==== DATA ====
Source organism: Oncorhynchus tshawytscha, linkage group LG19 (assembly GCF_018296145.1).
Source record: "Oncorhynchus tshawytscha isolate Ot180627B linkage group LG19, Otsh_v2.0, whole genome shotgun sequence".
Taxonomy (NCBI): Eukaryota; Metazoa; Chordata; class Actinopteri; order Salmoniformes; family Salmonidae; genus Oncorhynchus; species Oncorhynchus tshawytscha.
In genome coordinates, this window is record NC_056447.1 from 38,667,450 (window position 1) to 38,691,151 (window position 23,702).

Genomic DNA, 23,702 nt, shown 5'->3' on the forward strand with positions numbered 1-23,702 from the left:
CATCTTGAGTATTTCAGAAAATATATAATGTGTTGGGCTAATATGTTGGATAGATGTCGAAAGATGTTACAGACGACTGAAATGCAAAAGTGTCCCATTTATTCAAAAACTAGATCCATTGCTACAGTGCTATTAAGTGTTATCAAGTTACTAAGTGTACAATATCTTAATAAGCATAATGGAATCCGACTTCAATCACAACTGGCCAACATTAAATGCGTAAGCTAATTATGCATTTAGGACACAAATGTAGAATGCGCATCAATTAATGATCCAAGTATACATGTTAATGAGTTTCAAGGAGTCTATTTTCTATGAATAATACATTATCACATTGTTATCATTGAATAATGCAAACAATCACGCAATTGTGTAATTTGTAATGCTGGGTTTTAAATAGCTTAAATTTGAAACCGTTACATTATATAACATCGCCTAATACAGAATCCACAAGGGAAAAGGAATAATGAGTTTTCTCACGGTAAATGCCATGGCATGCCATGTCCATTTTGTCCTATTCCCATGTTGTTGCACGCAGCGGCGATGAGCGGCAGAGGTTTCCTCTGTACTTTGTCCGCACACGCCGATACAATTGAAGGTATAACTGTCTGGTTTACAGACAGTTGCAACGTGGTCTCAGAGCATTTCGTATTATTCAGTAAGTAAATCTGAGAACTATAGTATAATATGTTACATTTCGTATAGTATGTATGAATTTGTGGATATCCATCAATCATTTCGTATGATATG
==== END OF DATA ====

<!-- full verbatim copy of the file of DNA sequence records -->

Source organism: Oncorhynchus tshawytscha, linkage group LG19 (assembly GCF_018296145.1).
Source record: "Oncorhynchus tshawytscha isolate Ot180627B linkage group LG19, Otsh_v2.0, whole genome shotgun sequence".
Taxonomy (NCBI): Eukaryota; Metazoa; Chordata; class Actinopteri; order Salmoniformes; family Salmonidae; genus Oncorhynchus; species Oncorhynchus tshawytscha.
In genome coordinates, this window is record NC_056447.1 from 38,667,450 (window position 1) to 38,691,151 (window position 23,702).

Genomic DNA, 23,702 nt, shown 5'->3' on the forward strand with positions numbered 1-23,702 from the left:
CATCTTGAGTATTTCAGAAAATATATAATGTGTTGGGCTAATATGTTGGATAGATGTCGAAAGATGTTACAGACGACTGAAATGCAAAAGTGTCCCATTTATTCAAAAACTAGATCCATTGCTACAGTGCTATTAAGTGTTATCAAGTTACTAAGTGTACAATATCTTAATAAGCATAATGGAATCCGACTTCAATCACAACTGGCCAACATTAAATGCGTAAGCTAATTATGCATTTAGGACACAAATGTAGAATGCGCATCAATTAATGATCCAAGTATACATGTTAATGAGTTTCAAGGAGTCTATTTTCTATGAATAATACATTATCACATTGTTATCATTGAATAATGCAAACAATCACGCAATTGTGTAATTTGTAATGCTGGGTTTTAAATAGCTTAAATTTGAAACCGTTACATTATATAACATCGCCTAATACAGAATCCACAAGGGAAAAGGAATAATGAGTTTTCTCACGGTAAATGCCATGGCATGCCATGTCCATTTTGTCCTATTCCCATGTTGTTGCACGCAGCGGCGATGAGCGGCAGAGGTTTCCTCTGTACTTTGTCCGCACACGCCGATACAATTGAAGGTATAACTGTCTGGTTTACAGACAGTTGCAACGTGGTCTCAGAGCATTTCGTATTATTCAGTAAGTAAATCTGAGAACTATAGTATAATATGTTACATTTCGTATAGTATGTATGAATTTGTGGATATCCATCAATCATTTCGTATGATATG